The compulsively readable memoir of a woman at warwith herself, with her body, and with foodwhile working her way through the underbelly of New York Citys glamorous culinary scene.Hannah Howard is a Columbia University freshman when she lands a hostess job at Picholine, a Michelin-starred restaurant in Manhattan. Eighteen years old and eager to learn, shes invigorated by the manic energy and knife-sharp focus of the crew. By day Hannah explores the Columbia arts scene, struggling to find her place. By night shes intoxicated by boxes of heady truffles and intrigued by the food industrys insiders. Shes hungry for knowledge, success, and love, but shes also ravenous because she hasnt eaten more than yogurt and coffee in days.Hannah is hiding an eating disorder. The excruciatingly late nights, demanding chefs, bad boyfriends, and destructive obsessions have left a void inside her that she cant fill. To reconcile her relationships with the food she worships and a body she struggles to accept, Hannahs going to have to learn to nourish her soul....
|Title||:||Feast: True Love in and out of the Kitchen|
|Number of Pages||:||252 pages|
|Url Type||:||Home » Feast » Feast: True Love in and out of the Kitchen|
Feast: True Love in and out of the Kitchen Reviews
I held off choosing Feast: True Love in and out of the Kitchen by Hannah Howard as my free Kindle first book due to longtime ongoing personal reasons: fighting with my own weight, a dislike of my own body, and mainly a fear that I would want to eat if I read great descriptions of food. Fortunately the other choices of the month didn't appeal to me and it was Feast or no feast at all.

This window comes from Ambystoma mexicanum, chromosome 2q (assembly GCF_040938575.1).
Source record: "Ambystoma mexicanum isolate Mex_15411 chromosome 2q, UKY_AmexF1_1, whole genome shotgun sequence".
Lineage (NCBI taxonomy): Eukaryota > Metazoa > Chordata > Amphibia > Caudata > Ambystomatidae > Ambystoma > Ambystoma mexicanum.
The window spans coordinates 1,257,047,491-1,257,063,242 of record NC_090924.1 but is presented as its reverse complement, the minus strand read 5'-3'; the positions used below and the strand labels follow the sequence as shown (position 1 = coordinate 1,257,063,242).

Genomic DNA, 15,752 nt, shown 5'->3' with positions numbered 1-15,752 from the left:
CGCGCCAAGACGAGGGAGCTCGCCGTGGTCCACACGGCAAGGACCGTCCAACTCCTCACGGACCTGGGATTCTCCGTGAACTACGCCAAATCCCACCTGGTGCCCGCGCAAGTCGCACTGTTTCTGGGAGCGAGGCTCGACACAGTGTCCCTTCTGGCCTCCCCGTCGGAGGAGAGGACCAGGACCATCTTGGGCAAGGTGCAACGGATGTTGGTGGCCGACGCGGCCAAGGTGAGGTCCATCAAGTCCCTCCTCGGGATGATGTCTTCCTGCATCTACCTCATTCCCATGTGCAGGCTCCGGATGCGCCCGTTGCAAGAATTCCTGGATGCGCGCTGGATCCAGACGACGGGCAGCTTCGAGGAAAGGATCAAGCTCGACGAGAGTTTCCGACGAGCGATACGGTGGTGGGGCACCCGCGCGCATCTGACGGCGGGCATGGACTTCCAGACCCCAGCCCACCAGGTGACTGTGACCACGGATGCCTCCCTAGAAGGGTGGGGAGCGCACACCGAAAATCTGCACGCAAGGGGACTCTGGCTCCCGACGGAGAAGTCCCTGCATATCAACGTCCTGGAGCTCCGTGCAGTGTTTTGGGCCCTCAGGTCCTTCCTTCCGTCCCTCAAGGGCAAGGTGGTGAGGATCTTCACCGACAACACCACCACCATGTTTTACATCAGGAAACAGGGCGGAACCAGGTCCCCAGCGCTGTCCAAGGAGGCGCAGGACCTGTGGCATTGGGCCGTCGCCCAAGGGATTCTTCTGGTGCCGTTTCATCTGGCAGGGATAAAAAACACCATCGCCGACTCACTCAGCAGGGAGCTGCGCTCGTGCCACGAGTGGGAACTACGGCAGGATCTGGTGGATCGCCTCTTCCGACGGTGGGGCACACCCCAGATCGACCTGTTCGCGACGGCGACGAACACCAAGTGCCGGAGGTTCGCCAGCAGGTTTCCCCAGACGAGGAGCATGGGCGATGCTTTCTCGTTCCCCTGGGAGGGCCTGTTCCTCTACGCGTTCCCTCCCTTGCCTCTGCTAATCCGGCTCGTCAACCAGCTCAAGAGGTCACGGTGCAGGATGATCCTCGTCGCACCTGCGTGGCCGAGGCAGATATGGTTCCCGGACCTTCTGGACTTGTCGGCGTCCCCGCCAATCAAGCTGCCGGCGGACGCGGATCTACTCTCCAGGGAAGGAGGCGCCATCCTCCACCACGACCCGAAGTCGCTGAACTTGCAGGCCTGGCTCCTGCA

I was stunned by the beauty of this memoir. The author's descriptions of her battles with anorexia, bulimia, and ...more
This was disappointing. An anorexic who turns into a bulimic and makes bad choices. I kept wanting it to become more engaging, there was a lesson to learn, it was an interesting peek, a very short peek, in to the culinary world.
Not a good read
Self created angst by a young woman who doesn't have a clue about what life can really dishes out to those who aren't raised by two educated and successful parents who love her. Give me a break.
In Feast, Hannah Howard expertly discusses the cyclical and often inescapable grips of an eating disorder. She does not go into gory detail, but nevertheless, uses language that is compelling and enables the reader to empathize with the author. Just as she is stuck in a bad relationship with food, her love life shows a similar bad cycle, which we see start to change as she addresses her food demons; this parallel shows the interconnectivity of various malignant parts of her life and how her eati ...more
4.5 stars, rounded up.
"Life is big and scary. Food is constant, safe, dependable."
Growing up in Baltimore, Hannah Howard always loved and appreciated food—ethnic and gourmet specialties as well as comfort food. Her mother was always dieting, always trying to shed those stubborn pounds, and Hannah, who was always taller and more amply proportioned than her classmates, inherited those struggles. She wanted to be popular, to be pretty, to be able to wear different clothes, but she couldn't outrun ...more
Wow. An honest account of a lover of food and life.
If you like watching the food channel, you will like this book. Author seems totally relatable. Great book.
Thank you to author, publisher and NetGalley for the chance to read book. While I got the book for free, it had no bearing on the rating I gave it.
Feast is a revelation for anyone who's ever looked in the mirror. Whether it was a physical mirror or a metaphorical mirror, whether you liked what you saw or you didn't, this powerful debut resonates. Howard is courageous and lyrical, her words in turn comforting and heartbreaking. Feast is full of giggles when you need them and goosebumps when you least expect them. I made the mistake of starting the book before bed and didn't fall sleep until I'd finished it—Feast is a book to devour.
This story had a lot of potentially strong elements, but it feel short in execution. The author didn't seem certain about the story she wanted to tell and so it meandered from one event to another without much overall plot or secondary character development. There were some good moments in this, but it was disappointing overall.